The Zimbabwean government and international partners including the United Nations Childrens Fund have launched a program to meet the basic needs of orphans and other categories of vulnerable children, reaching out to some 80,000 households.
Funded by UNICEF in partnership with the European Commission, Netherlands, Sweden and Britain, the National Action Plan for Orphans and Vulnerable Children Phase II will run until 2015. It proposes to strengthen families through cash transfers to the poorest households, provide education aid through the Basic Education Assistance Module and deliver child protection services for survivors of child abuse and other traumas.
Officials said US45 million in funding has been made available for the program out of a funding target of US75 million.
Vice President Joice Mujuru said the program was an "unprecedented social protection mechanism." She said the Harare unity government will continue to devise meaningful and innovative ways to boost support to orphans and vulnerable children and help families and communities meet the needs of such children.
Prime Minister Morgan Tsvangirai said he had "long argued that social protection should be a priority for the government of Zimbabwe and that it should remain so in the coming fiscal years," and that the program would help the government meet this objective.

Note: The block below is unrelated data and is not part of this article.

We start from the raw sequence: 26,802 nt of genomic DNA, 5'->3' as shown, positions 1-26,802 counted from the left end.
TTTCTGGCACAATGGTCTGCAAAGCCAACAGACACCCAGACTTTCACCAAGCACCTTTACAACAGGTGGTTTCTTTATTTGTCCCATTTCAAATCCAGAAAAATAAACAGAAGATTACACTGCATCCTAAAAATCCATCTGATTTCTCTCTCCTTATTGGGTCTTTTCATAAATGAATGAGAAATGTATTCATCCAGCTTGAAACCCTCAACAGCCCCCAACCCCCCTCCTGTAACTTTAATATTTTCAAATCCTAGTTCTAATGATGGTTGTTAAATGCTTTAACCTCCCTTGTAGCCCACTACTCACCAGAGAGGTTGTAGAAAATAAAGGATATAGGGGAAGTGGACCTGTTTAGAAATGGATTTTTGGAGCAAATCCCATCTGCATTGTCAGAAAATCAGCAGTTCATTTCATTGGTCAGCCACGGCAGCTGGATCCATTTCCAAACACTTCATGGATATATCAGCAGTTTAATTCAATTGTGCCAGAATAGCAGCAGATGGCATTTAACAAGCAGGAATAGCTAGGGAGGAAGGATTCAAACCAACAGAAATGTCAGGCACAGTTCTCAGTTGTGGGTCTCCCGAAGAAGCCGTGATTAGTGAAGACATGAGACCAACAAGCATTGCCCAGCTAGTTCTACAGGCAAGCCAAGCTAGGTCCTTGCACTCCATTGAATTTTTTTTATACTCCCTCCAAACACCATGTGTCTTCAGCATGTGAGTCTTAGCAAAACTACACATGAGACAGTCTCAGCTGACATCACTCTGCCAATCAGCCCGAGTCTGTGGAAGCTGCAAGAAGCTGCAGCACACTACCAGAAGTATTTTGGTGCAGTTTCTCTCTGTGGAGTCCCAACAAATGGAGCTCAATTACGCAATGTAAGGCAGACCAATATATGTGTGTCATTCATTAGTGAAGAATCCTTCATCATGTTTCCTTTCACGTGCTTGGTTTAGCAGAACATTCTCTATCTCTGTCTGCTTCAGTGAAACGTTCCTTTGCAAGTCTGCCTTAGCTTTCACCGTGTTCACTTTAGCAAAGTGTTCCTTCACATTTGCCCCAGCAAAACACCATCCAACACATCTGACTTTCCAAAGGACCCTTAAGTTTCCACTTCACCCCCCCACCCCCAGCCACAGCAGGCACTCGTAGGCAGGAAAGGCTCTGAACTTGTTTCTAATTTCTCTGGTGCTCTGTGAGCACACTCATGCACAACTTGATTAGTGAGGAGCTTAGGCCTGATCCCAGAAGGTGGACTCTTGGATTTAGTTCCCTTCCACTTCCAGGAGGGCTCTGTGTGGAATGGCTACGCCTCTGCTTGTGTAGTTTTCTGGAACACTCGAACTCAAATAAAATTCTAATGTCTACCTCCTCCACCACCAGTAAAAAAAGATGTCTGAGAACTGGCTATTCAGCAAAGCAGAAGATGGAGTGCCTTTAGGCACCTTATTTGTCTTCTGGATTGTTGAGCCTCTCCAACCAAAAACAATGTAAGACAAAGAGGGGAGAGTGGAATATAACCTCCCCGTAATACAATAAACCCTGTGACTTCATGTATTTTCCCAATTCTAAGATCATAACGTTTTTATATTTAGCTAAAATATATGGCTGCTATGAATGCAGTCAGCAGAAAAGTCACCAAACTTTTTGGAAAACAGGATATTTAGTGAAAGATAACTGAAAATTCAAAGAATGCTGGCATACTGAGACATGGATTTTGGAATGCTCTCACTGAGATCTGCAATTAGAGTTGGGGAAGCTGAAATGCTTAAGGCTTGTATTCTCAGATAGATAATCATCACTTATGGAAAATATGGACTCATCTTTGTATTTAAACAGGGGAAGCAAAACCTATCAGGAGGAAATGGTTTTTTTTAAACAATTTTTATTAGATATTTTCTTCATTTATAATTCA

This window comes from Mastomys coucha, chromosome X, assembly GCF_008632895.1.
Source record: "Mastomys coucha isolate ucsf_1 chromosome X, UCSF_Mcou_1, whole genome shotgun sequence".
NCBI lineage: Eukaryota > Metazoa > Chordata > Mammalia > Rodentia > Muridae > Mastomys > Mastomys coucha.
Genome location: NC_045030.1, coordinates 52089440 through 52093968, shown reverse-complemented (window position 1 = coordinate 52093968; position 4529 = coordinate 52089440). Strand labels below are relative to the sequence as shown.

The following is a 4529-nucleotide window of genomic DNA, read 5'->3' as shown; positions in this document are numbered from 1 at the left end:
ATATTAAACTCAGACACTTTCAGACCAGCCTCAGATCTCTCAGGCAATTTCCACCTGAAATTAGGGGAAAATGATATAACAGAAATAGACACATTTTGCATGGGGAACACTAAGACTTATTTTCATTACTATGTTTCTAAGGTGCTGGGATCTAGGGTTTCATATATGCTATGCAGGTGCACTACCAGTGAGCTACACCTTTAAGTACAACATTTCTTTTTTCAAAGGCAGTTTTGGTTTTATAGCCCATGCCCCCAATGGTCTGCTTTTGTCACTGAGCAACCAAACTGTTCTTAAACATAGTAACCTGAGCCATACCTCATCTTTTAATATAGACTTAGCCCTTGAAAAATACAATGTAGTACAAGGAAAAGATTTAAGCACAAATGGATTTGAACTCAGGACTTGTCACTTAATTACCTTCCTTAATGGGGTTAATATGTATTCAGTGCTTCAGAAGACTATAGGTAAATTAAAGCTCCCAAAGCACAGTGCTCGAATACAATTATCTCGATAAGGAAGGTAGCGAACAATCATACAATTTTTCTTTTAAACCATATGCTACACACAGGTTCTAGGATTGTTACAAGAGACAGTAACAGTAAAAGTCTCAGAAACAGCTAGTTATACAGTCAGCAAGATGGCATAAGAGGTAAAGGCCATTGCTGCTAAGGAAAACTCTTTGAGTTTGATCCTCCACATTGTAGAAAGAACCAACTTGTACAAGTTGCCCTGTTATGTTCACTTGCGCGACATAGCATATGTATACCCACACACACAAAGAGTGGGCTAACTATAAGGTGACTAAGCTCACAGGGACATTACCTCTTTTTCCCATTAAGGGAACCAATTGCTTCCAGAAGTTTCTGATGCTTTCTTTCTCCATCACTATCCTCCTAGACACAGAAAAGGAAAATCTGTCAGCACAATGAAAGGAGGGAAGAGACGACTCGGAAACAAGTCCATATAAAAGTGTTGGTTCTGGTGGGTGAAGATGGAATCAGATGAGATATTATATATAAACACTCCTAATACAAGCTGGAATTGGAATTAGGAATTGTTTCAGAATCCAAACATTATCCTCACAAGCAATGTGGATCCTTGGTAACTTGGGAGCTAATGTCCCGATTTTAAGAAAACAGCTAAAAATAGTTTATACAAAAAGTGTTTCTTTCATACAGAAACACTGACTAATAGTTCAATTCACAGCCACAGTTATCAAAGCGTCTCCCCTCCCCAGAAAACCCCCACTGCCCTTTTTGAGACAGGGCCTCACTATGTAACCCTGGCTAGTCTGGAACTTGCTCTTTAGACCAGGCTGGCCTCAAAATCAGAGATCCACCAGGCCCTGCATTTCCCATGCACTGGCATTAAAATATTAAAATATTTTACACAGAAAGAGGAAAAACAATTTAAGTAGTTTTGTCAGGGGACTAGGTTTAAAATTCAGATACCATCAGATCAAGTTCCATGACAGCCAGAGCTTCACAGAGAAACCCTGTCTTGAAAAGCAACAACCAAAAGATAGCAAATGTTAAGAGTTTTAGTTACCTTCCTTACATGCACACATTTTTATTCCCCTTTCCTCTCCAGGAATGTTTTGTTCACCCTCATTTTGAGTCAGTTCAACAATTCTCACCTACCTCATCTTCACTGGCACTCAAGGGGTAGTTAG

UNICEF said the program aims to help a million children with each family getting up to US25 dollars a month to meet its immediate needs for food and health care.
Labor and Social Welfare Minister Paurina Gwanyanya-Mpariwa said program grants will go a long way to alleviate the suffering in Zimbabwe communities.
UNICEF Representative Peter Salama said "protecting children from poverty, harm and abuse begins with reducing their vulnerabilities; cash transfers are one of the critical components that will contribute to the realization of children’s rights."
Dr. Salama said the National Action Plan will ensure children have equal access to services, regardless of where they live or their particular vulnerabilities.
Lawmaker Gabriel Ndebele, a member of the Parliamentary committee on health and child welfare, told VOA reporter Sithandekile Mhlanga his committee asked UNICEF and other donors to work with the committee to ensure equitable distribution of funds.
Reverend Forbes Matonga of Christian Care commended the program, saying it stands to lift many Zimbabwean children out of abject poverty.